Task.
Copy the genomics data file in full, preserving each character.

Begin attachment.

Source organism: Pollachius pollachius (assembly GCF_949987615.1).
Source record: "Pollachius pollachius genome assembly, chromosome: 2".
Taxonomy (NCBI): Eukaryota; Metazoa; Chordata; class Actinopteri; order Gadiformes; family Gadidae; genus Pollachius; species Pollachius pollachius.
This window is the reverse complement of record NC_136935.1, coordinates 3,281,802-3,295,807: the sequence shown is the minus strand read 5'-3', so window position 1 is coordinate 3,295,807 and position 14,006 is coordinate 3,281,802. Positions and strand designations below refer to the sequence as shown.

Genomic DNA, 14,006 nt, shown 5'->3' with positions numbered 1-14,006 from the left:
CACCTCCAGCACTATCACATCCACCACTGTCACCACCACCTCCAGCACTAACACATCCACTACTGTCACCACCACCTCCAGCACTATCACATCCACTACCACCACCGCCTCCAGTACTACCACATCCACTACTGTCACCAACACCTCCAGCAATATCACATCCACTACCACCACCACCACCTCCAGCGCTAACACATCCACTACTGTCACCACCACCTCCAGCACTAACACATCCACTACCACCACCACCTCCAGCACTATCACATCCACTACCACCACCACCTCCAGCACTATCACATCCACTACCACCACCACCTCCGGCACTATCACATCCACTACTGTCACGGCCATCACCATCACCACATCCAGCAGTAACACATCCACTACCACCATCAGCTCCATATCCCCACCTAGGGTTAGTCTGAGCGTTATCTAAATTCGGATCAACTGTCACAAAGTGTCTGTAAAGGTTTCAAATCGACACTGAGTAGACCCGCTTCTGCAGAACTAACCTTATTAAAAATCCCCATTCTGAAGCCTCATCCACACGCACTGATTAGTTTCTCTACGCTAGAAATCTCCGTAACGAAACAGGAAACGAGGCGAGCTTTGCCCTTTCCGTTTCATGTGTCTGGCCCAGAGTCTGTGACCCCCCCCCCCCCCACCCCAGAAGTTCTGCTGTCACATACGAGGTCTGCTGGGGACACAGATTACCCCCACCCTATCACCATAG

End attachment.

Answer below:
Source organism: Pollachius pollachius (assembly GCF_949987615.1).
Source record: "Pollachius pollachius genome assembly, chromosome: 2".
Taxonomy (NCBI): Eukaryota; Metazoa; Chordata; class Actinopteri; order Gadiformes; family Gadidae; genus Pollachius; species Pollachius pollachius.
This window is the reverse complement of record NC_136935.1, coordinates 3,281,802-3,295,807: the sequence shown is the minus strand read 5'-3', so window position 1 is coordinate 3,295,807 and position 14,006 is coordinate 3,281,802. Positions and strand designations below refer to the sequence as shown.

Genomic DNA, 14,006 nt, shown 5'->3' with positions numbered 1-14,006 from the left:
CACCTCCAGCACTATCACATCCACCACTGTCACCACCACCTCCAGCACTAACACATCCACTACTGTCACCACCACCTCCAGCACTATCACATCCACTACCACCACCGCCTCCAGTACTACCACATCCACTACTGTCACCAACACCTCCAGCAATATCACATCCACTACCACCACCACCACCTCCAGCGCTAACACATCCACTACTGTCACCACCACCTCCAGCACTAACACATCCACTACCACCACCACCTCCAGCACTATCACATCCACTACCACCACCACCTCCAGCACTATCACATCCACTACCACCACCACCTCCGGCACTATCACATCCACTACTGTCACGGCCATCACCATCACCACATCCAGCAGTAACACATCCACTACCACCATCAGCTCCATATCCCCACCTAGGGTTAGTCTGAGCGTTATCTAAATTCGGATCAACTGTCACAAAGTGTCTGTAAAGGTTTCAAATCGACACTGAGTAGACCCGCTTCTGCAGAACTAACCTTATTAAAAATCCCCATTCTGAAGCCTCATCCACACGCACTGATTAGTTTCTCTACGCTAGAAATCTCCGTAACGAAACAGGAAACGAGGCGAGCTTTGCCCTTTCCGTTTCATGTGTCTGGCCCAGAGTCTGTGACCCCCCCCCCCCCCACCCCAGAAGTTCTGCTGTCACATACGAGGTCTGCTGGGGACACAGATTACCCCCACCCTATCACCATAG